Personal Injury Attorneys and Asset Searches
If used properly and if conducted by a reputable asset search company, asset searches can be used as a valuable tool in both pre and post litigation. Often is the case when a personal injury attorney has a client with severe injuries and an insurance policy with inadequate coverage. The question then becomes whether to settle a case for the policy limits or seek additional assets to satisfy a judgment. Moreover, what duty does the attorney have to his client to inform them that they may be entitled to more than just the insurance coverage? Also, what happens to the attorney who fails to inform the client that they could have conducted an asset search to uncover assets to attach and possibly satisfy a judgment to make the client whole? Most asset searches cost less than $300.00. At Asset Searches Plus, Inc., for example, a nationwide asset search costs $185.00 for an individual subject and $165.00 for a corporate entity. At the very least, shouldn’t the client be given the opportunity to pay for and conduct a search just in case there are additional assets associated with the subject or the defendant? If the client refuses, the attorney is protected. If the client agrees to conduct the search, then the attorney has satisfied their “due diligence” by conducting a nationwide asset search, which may very well reveal additional assets that can be attached. In addition, where the subject may be concealing assets, such as through family trusts, partnerships or the like, the asset search report will provide a road map for the attorney. A thorough asset search also provides any liabilities associated with the subject, such as, other lawsuits, bankruptcies, state and federal tax liens and uniform commercial code filings. These searches usually take 1-3 days to conduct. Detailed reports are then emailed to the attorney to share with their client. Upon receipt, an informed decision can be made by counsel with how to proceed with the case. Remember, “if there is nothing to obtain, there is nothing to gain.” If after reviewing the asset search report, it can be reasonably established that the subject of the lawsuit has nothing of value, then the case is probably not worth pursuing and you can settle the matter based on the policy limits, thereby preventing even greater losses by not spending more money on an investment that is not collectible. Under most circumstances, asset searches verify the following: (a) The subject’s name and address; (b) Driver’s license information; (c) Real estate; (d) Motor vehicles; (e) Watercrafts; (f) FAA certifications and aircrafts; (g) Professional licenses; (h) Bankruptcies; (i) Liens and judgments; (j) UCC filings; (k) Corporate entities associated with the subject; (l) Voter registration information; (m) Sexual offenses; (n) Employment information; and (o) State and federal criminal records. The only information that is usually needed from the attorney or client is the subject’s name and last known address, which can be filled out online or on an order form, which can be faxed and mailed to your office. Finally, when choosing an asset search firm, make sure to ask the following questions: 1.) Does the firm have attorneys on staff that understand why you need the information and generate reports that are most useful for the personal injury attorney and their client? 2.) Do they only use “legal” and reliable sources and methods to conduct their searches? 3.) Does the firm stand behind the quality of their work? 4.) Does all work remain confidential? 5.) Does the firm provide a professional looking report that you will be eager to share with your client? For additional information, please contact us at 1(800)290-1012, or at email@example.com or www.assetsearchesplus.com.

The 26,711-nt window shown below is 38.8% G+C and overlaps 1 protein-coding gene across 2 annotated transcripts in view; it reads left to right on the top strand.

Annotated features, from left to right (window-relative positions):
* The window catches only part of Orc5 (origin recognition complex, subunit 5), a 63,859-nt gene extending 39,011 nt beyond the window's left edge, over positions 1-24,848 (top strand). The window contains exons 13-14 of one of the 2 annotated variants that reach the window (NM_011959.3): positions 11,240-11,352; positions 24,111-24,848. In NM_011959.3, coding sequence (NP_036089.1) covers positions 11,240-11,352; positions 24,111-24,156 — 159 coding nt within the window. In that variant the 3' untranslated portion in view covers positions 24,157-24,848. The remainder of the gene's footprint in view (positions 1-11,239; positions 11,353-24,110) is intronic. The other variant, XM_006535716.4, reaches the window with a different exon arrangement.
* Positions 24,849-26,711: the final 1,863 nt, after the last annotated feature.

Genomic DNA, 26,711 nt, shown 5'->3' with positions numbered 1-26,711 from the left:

Tags: asset check, asset investigation, asset search, asset tracing, concealing assets, finding assets, knowledgable asset search, lawsuit, liabilities, litigation, personal asset search, personal injury, personal injury assets, personal injury lawsuit, policy limits, reliable asset search, subject's liabilities